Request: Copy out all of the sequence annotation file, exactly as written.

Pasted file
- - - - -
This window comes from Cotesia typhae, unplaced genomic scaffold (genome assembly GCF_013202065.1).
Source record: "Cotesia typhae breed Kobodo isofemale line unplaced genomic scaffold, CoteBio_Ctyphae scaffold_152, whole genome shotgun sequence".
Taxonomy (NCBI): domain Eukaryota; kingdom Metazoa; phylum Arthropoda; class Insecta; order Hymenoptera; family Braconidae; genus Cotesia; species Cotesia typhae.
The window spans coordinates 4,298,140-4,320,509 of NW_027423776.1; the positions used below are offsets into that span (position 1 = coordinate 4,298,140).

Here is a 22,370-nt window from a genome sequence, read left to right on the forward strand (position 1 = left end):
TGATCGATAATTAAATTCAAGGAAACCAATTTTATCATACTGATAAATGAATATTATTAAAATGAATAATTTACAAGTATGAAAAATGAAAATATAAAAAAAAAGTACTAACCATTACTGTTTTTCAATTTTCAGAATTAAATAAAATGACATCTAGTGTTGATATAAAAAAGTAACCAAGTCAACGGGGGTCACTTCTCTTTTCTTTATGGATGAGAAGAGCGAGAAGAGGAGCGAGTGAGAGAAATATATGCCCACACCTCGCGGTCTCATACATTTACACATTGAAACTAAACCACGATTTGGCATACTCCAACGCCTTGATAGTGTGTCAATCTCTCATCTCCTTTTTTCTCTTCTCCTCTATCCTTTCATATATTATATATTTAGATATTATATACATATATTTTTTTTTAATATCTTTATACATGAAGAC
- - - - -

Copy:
This window comes from Cotesia typhae, unplaced genomic scaffold (genome assembly GCF_013202065.1).
Source record: "Cotesia typhae breed Kobodo isofemale line unplaced genomic scaffold, CoteBio_Ctyphae scaffold_152, whole genome shotgun sequence".
Taxonomy (NCBI): domain Eukaryota; kingdom Metazoa; phylum Arthropoda; class Insecta; order Hymenoptera; family Braconidae; genus Cotesia; species Cotesia typhae.
The window spans coordinates 4,298,140-4,320,509 of NW_027423776.1; the positions used below are offsets into that span (position 1 = coordinate 4,298,140).

Here is a 22,370-nt window from a genome sequence, read left to right on the forward strand (position 1 = left end):
TGATCGATAATTAAATTCAAGGAAACCAATTTTATCATACTGATAAATGAATATTATTAAAATGAATAATTTACAAGTATGAAAAATGAAAATATAAAAAAAAAGTACTAACCATTACTGTTTTTCAATTTTCAGAATTAAATAAAATGACATCTAGTGTTGATATAAAAAAGTAACCAAGTCAACGGGGGTCACTTCTCTTTTCTTTATGGATGAGAAGAGCGAGAAGAGGAGCGAGTGAGAGAAATATATGCCCACACCTCGCGGTCTCATACATTTACACATTGAAACTAAACCACGATTTGGCATACTCCAACGCCTTGATAGTGTGTCAATCTCTCATCTCCTTTTTTCTCTTCTCCTCTATCCTTTCATATATTATATATTTAGATATTATATACATATATTTTTTTTTAATATCTTTATACATGAAGAC